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The GOP’s Ukraine evolution

Josh Kraushaar AXIOS Piece
Thought Leader: Josh Kraushaar
July 30, 2023
Source: AXIOS
Written by: Josh Kraushaar

Many of the GOP’s leading Senate recruits are speaking out against U.S. support for Ukraine in its fight against Russia — sounding a downright isolationist note and breaking from the views of party leaders.

Why it matters: The emerging Republican rhetoric from up-and-coming candidates on Ukraine is a signal on where the party’s foreign policy views are headed.

The latest: Trump yesterday called on Republicans in Congress to “refuse to authorize a single additional shipment” of weapons to Ukraine until “the FBI, DOJ and IRS hand over” evidence in the House’s Biden family investigation.

Zoom out: Former Vice President Mike Pence, who recently returned from Ukraine, was booed at an evengalical event in Iowa — moderated by former Fox News host Tucker Carlson — over his support for Ukraine’s defense against Russian aggression.

Driving the news: Former Navy SEAL and businessman Tim Sheehy, the party-backed candidate challenging Sen. Jon Tester (D-Mont.), raised eyebrows in a statement issued to a local conservative radio host this month.

Between the lines: That’s a sharp reversal from Sheehy’s position before he jumped in the race. Just last year, Sheehy wrote on his LinkedIn page: “Sweden and Finland are next? We’ve seen this movie before … stop him now before the price tag for putting [Russian President Vladimir] Putin down will be a lot higher,” he wrote.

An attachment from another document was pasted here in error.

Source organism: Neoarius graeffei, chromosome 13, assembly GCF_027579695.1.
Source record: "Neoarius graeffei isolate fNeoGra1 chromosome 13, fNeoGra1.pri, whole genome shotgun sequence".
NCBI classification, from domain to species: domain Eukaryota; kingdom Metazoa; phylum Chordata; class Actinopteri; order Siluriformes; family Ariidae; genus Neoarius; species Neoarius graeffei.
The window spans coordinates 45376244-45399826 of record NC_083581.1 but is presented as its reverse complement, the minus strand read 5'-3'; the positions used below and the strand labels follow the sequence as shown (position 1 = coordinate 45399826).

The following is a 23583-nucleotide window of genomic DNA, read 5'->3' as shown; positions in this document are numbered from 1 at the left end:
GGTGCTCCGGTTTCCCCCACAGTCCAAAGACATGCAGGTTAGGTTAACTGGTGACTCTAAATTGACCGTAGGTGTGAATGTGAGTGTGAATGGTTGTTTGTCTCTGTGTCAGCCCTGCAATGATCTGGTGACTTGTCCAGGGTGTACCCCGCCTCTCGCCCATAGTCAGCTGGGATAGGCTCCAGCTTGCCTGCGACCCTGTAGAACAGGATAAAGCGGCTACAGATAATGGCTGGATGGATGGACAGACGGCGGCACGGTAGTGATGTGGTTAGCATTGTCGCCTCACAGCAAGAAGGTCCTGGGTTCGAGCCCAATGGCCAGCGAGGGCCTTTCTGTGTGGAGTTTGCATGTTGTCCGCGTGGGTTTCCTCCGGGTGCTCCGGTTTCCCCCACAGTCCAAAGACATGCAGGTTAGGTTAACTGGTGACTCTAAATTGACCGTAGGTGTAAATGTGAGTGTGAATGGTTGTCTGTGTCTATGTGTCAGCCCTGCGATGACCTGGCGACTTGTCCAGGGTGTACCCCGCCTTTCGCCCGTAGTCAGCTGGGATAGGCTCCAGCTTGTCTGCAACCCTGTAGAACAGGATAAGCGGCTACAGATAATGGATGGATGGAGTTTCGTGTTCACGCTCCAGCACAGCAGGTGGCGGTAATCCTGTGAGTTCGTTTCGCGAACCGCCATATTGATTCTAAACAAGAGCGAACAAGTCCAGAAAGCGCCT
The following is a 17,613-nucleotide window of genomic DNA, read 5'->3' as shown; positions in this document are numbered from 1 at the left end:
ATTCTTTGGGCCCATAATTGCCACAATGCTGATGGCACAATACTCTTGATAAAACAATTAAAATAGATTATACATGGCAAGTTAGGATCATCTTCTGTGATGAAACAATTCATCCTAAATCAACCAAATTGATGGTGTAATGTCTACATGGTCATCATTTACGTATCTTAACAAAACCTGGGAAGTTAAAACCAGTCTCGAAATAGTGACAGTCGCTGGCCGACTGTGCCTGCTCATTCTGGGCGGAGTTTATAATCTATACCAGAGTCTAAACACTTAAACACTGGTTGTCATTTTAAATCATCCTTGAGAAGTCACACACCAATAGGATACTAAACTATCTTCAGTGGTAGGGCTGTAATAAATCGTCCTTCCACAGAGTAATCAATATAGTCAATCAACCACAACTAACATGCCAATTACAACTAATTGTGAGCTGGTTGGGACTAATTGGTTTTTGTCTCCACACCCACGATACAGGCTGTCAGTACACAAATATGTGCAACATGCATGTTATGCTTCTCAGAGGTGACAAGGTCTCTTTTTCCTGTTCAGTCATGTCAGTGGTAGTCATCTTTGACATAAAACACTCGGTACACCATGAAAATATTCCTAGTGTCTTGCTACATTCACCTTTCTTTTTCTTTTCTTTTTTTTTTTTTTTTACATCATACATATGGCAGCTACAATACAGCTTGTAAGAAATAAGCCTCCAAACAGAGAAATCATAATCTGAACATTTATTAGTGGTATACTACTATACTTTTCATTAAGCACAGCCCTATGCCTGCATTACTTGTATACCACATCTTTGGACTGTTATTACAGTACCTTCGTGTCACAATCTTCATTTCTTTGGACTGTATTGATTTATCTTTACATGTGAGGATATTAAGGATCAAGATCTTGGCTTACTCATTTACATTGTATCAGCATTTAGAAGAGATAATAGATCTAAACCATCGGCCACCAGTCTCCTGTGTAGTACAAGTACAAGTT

Go deeper: Sam Brown, the party’s favored candidate in the Nevada Senate race, is a decorated military veteran whose injuries in Afghanistan have turned him deeply skeptical of American military engagement abroad.

Zoom in: Businessman Bernie Moreno, running in a competitive Ohio Senate primary, also sounded a skeptical note on Ukraine funding in a recent interview with Breitbart News.

By the numbers: A June Pew Research poll found 44% of Republican or GOP-leaning voters believe the U.S. is providing too much aid to Ukraine, while just 34% believe it’s “about right” or “not enough.” That’s the highest level of GOP skepticism for Ukraine aid since the war began.

The bottom line: Republican leadership is still solidly behind supporting Ukraine, but the grassroots of the party are moving in the opposite direction.

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